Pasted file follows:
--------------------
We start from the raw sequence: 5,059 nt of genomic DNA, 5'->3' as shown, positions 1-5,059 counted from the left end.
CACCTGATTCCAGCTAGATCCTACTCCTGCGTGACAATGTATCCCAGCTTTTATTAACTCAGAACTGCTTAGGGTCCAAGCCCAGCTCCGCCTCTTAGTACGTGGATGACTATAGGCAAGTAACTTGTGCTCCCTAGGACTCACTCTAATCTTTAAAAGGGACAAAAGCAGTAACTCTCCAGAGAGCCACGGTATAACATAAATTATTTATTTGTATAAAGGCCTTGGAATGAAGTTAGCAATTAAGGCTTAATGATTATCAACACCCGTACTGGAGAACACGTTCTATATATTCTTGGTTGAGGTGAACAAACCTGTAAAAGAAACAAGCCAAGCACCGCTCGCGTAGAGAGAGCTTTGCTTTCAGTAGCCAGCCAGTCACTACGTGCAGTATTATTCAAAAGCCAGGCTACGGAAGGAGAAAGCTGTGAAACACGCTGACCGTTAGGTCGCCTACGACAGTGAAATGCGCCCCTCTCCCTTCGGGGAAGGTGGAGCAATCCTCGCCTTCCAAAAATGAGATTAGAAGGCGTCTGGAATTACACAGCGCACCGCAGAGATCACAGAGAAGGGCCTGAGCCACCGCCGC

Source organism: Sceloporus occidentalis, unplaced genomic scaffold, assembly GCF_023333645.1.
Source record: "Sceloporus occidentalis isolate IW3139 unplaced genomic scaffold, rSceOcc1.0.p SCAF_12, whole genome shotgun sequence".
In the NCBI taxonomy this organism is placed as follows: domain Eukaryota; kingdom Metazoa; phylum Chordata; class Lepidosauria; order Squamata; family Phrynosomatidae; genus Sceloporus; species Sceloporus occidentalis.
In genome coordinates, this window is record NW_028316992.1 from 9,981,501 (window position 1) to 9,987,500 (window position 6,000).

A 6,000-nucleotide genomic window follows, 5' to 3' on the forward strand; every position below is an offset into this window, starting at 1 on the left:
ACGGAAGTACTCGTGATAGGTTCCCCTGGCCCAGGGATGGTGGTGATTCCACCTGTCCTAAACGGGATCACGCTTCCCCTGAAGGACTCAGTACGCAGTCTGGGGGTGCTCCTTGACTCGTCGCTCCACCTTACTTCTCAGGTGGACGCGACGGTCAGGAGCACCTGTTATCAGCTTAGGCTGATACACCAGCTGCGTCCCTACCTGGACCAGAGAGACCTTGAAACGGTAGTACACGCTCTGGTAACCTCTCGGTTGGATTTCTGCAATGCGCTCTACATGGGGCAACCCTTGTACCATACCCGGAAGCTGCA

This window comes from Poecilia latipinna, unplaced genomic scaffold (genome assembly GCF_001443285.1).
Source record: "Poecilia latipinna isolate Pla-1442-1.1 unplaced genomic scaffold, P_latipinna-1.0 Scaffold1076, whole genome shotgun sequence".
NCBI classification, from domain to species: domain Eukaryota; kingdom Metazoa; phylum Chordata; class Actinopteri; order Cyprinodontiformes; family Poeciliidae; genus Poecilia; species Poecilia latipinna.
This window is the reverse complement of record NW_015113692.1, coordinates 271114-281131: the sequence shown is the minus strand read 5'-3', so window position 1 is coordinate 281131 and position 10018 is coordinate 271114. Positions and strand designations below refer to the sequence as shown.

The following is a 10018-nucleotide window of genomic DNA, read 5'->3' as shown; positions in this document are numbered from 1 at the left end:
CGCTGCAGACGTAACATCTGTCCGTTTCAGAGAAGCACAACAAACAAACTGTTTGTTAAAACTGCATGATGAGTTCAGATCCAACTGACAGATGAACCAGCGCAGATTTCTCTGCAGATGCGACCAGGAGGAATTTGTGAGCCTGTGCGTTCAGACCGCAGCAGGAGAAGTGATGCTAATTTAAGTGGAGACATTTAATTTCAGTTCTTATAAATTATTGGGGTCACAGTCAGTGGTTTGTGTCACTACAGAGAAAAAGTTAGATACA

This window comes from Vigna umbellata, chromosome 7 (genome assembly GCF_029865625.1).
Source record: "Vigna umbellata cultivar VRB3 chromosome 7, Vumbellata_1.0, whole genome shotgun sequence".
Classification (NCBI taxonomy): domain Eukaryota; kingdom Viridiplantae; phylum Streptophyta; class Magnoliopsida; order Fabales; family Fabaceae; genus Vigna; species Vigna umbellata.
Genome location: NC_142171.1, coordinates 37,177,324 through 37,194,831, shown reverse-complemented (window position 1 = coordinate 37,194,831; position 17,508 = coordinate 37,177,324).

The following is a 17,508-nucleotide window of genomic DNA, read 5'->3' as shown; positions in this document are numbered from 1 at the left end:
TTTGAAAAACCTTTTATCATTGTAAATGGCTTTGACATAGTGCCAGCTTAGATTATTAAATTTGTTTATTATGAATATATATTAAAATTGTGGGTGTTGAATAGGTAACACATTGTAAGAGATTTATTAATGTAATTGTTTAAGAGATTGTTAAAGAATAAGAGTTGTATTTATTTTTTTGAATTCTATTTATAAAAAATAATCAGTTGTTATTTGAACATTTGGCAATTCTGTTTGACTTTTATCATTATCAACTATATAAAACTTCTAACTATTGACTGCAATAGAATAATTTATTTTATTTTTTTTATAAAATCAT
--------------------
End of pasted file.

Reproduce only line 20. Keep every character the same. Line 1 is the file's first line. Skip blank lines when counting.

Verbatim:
TTTGAAAAACCTTTTATCATTGTAAATGGCTTTGACATAGTGCCAGCTTAGATTATTAAATTTGTTTATTATGAATATATATTAAAATTGTGGGTGTTGAATAGGTAACACATTGTAAGAGATTTATTAATGTAATTGTTTAAGAGATTGTTAAAGAATAAGAGTTGTATTTATTTTTTTGAATTCTATTTATAAAAAATAATCAGTTGTTATTTGAACATTTGGCAATTCTGTTTGACTTTTATCATTATCAACTATATAAAACTTCTAACTATTGACTGCAATAGAATAATTTATTTTATTTTTTTTATAAAATCAT